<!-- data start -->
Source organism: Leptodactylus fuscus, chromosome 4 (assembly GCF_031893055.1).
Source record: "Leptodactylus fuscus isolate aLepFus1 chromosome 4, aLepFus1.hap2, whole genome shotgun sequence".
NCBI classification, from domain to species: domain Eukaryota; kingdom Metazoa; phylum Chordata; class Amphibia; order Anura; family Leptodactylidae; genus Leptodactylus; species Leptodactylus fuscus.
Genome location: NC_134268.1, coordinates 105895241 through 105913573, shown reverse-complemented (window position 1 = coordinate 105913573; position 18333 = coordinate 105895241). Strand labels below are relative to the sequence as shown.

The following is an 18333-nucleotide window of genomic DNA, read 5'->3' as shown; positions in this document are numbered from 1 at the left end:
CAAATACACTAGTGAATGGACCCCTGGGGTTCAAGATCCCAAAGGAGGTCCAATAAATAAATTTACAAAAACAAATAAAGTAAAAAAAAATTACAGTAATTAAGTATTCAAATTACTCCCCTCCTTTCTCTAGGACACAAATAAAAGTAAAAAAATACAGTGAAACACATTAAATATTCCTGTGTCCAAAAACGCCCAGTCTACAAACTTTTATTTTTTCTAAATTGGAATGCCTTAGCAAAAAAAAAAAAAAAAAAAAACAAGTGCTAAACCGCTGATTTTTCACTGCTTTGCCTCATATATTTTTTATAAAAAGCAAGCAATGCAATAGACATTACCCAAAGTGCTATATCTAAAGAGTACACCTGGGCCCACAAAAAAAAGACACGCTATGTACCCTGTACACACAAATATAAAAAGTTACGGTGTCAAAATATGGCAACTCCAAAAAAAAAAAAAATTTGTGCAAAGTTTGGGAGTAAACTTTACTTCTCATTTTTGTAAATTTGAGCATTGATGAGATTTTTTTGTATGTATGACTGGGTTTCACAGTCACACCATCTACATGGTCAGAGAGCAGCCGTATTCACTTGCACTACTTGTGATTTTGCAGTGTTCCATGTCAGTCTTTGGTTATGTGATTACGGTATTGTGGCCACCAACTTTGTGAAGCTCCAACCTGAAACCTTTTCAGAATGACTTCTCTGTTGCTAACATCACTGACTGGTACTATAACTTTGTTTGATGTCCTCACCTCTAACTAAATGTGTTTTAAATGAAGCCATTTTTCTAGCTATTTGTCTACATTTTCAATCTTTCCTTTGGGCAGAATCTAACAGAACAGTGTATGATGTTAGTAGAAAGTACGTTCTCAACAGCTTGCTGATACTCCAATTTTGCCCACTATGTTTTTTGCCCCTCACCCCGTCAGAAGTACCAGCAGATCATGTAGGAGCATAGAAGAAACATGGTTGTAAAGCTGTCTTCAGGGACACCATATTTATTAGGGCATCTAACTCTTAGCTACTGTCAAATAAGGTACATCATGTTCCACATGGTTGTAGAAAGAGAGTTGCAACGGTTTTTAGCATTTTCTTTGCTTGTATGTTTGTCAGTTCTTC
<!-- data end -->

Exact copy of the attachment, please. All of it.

Source organism: Leptodactylus fuscus, chromosome 4 (assembly GCF_031893055.1).
Source record: "Leptodactylus fuscus isolate aLepFus1 chromosome 4, aLepFus1.hap2, whole genome shotgun sequence".
NCBI classification, from domain to species: domain Eukaryota; kingdom Metazoa; phylum Chordata; class Amphibia; order Anura; family Leptodactylidae; genus Leptodactylus; species Leptodactylus fuscus.
Genome location: NC_134268.1, coordinates 105895241 through 105913573, shown reverse-complemented (window position 1 = coordinate 105913573; position 18333 = coordinate 105895241). Strand labels below are relative to the sequence as shown.

The following is an 18333-nucleotide window of genomic DNA, read 5'->3' as shown; positions in this document are numbered from 1 at the left end:
CAAATACACTAGTGAATGGACCCCTGGGGTTCAAGATCCCAAAGGAGGTCCAATAAATAAATTTACAAAAACAAATAAAGTAAAAAAAAATTACAGTAATTAAGTATTCAAATTACTCCCCTCCTTTCTCTAGGACACAAATAAAAGTAAAAAAATACAGTGAAACACATTAAATATTCCTGTGTCCAAAAACGCCCAGTCTACAAACTTTTATTTTTTCTAAATTGGAATGCCTTAGCAAAAAAAAAAAAAAAAAAAAACAAGTGCTAAACCGCTGATTTTTCACTGCTTTGCCTCATATATTTTTTATAAAAAGCAAGCAATGCAATAGACATTACCCAAAGTGCTATATCTAAAGAGTACACCTGGGCCCACAAAAAAAAGACACGCTATGTACCCTGTACACACAAATATAAAAAGTTACGGTGTCAAAATATGGCAACTCCAAAAAAAAAAAAAATTTGTGCAAAGTTTGGGAGTAAACTTTACTTCTCATTTTTGTAAATTTGAGCATTGATGAGATTTTTTTGTATGTATGACTGGGTTTCACAGTCACACCATCTACATGGTCAGAGAGCAGCCGTATTCACTTGCACTACTTGTGATTTTGCAGTGTTCCATGTCAGTCTTTGGTTATGTGATTACGGTATTGTGGCCACCAACTTTGTGAAGCTCCAACCTGAAACCTTTTCAGAATGACTTCTCTGTTGCTAACATCACTGACTGGTACTATAACTTTGTTTGATGTCCTCACCTCTAACTAAATGTGTTTTAAATGAAGCCATTTTTCTAGCTATTTGTCTACATTTTCAATCTTTCCTTTGGGCAGAATCTAACAGAACAGTGTATGATGTTAGTAGAAAGTACGTTCTCAACAGCTTGCTGATACTCCAATTTTGCCCACTATGTTTTTTGCCCCTCACCCCGTCAGAAGTACCAGCAGATCATGTAGGAGCATAGAAGAAACATGGTTGTAAAGCTGTCTTCAGGGACACCATATTTATTAGGGCATCTAACTCTTAGCTACTGTCAAATAAGGTACATCATGTTCCACATGGTTGTAGAAAGAGAGTTGCAACGGTTTTTAGCATTTTCTTTGCTTGTATGTTTGTCAGTTCTTC